In the next example leverage is applied: using SSO data for the duration of its availability (green section) followed by SPY data (red section) with a leverage setting of 2 it is possible to clone $SSO going back all the way until 1993*. To generate the synthetic prices the following code is used for user input, price calculation and symbol creation in AmiBroker's database. An example should crystallize the concept: notice the code sets about by cloning the actual SSO data, starting at the most recent end of day bar and walks back into time, bar by bar, until SSO's inception date is reached (the green section of the chart). As soon as quotes for SSO are no longer available (remember: we are going back into time!), the code switches to the base fund or index, which needs to be loaded as the current charted symbol (see settings below: for SSO it would be SPY or ^GSPC). From now on (the red section of the chart) the code calculates the synthetic prices by applying the leverage factor to the, if need be inverted, data of the charted symbol. The entire synthesizing procedure is performed by AmiBroker including feeding the data needed by the code to perform the operation. Of course the the necessary prices have to be stored beforehand in AmiBroker's database through AmiQuote or the Import Wizard. I happen to like the$-sign as prefix for synthetic symbols, so that is the prefix the code the Parameter settings window offers by default:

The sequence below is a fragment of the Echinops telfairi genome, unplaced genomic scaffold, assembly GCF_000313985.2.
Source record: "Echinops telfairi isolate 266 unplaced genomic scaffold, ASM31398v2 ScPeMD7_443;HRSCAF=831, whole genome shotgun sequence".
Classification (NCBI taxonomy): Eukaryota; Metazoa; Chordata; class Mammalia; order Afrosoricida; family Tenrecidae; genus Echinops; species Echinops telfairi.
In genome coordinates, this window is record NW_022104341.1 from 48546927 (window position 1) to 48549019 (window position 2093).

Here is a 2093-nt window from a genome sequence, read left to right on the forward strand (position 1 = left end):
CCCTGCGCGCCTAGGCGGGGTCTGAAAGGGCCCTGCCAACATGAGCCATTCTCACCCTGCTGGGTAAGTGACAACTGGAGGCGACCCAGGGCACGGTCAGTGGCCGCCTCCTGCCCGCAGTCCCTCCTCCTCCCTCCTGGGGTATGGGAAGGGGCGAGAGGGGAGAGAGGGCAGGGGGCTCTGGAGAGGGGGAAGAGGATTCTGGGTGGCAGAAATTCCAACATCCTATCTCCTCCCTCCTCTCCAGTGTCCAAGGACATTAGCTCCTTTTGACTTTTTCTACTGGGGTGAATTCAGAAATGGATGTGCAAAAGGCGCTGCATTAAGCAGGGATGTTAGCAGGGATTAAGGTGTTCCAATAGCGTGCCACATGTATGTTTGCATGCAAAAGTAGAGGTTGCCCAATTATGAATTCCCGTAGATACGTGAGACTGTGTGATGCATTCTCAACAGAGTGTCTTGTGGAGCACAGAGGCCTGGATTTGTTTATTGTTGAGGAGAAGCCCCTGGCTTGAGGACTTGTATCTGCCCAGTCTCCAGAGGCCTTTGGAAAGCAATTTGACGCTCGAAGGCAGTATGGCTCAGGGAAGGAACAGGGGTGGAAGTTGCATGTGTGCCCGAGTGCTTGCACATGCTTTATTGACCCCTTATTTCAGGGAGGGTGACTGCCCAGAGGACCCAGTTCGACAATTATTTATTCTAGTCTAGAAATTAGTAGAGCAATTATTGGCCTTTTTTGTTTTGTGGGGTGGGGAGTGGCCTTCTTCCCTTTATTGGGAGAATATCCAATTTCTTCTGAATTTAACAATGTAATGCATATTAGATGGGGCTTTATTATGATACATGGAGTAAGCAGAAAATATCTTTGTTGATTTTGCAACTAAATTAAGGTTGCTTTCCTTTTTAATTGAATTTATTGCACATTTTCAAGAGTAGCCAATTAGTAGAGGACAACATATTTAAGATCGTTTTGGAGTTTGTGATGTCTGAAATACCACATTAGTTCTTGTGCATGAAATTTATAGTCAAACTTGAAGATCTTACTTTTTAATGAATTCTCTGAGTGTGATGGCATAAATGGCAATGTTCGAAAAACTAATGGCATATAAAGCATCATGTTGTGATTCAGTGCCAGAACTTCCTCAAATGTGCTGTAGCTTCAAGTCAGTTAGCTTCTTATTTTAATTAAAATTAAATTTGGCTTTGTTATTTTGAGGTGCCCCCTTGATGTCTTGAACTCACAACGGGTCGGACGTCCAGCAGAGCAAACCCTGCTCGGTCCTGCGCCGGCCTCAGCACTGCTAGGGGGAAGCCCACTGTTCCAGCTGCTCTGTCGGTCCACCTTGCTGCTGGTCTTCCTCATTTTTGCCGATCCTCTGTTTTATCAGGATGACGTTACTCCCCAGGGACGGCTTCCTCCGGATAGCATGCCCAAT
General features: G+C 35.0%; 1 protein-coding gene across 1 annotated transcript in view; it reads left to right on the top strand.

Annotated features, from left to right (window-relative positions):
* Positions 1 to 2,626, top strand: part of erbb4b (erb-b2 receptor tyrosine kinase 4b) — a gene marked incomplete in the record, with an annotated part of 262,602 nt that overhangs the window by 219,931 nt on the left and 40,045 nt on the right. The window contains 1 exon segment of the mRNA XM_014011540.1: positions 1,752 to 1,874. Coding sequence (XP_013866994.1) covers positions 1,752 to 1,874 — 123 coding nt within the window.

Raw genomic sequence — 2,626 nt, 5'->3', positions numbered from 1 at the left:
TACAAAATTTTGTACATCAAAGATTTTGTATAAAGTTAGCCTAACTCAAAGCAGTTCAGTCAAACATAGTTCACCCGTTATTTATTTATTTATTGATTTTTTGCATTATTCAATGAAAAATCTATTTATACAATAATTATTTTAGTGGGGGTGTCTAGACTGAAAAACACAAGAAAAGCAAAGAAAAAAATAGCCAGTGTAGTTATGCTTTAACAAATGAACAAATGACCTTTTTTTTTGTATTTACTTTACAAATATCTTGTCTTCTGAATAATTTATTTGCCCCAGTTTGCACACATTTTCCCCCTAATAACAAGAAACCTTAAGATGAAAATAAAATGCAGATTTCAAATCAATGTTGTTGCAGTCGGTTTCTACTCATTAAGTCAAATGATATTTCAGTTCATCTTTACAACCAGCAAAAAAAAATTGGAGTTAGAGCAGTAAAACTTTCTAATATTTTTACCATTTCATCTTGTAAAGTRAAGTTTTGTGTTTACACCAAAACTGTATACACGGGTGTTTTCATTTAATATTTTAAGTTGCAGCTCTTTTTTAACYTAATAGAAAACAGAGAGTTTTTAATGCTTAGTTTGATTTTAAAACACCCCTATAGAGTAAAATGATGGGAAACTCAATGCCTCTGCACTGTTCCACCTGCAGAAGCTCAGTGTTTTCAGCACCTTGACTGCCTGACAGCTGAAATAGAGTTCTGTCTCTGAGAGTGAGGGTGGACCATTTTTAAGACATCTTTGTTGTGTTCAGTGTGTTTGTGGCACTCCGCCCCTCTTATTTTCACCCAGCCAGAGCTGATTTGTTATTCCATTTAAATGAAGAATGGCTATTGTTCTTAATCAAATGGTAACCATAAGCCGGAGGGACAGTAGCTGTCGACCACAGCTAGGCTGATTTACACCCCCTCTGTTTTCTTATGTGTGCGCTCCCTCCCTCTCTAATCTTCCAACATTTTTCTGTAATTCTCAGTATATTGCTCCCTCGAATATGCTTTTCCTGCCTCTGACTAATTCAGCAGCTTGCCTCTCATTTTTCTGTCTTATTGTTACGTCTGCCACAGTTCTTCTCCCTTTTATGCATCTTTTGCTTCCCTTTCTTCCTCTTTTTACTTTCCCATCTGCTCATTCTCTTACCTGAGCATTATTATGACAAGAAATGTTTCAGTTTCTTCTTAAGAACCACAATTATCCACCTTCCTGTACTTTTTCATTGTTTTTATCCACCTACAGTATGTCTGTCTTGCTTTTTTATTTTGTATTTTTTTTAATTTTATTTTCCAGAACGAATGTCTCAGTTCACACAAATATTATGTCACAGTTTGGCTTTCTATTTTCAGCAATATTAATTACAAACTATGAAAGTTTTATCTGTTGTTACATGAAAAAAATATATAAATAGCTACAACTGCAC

Tip: to generate synthetic prices for ETF's like the UltraShort SDS just use a negative leverage factor, i.e. -2 for SDS while utilizing the same workflow.

After the preparations are done for a particular $ETF, the actual extension by AmiBroker is virtually instantaneous and the synthetic$ETF is immediately stored in the current data base. You only need to perform the task quite meticulously.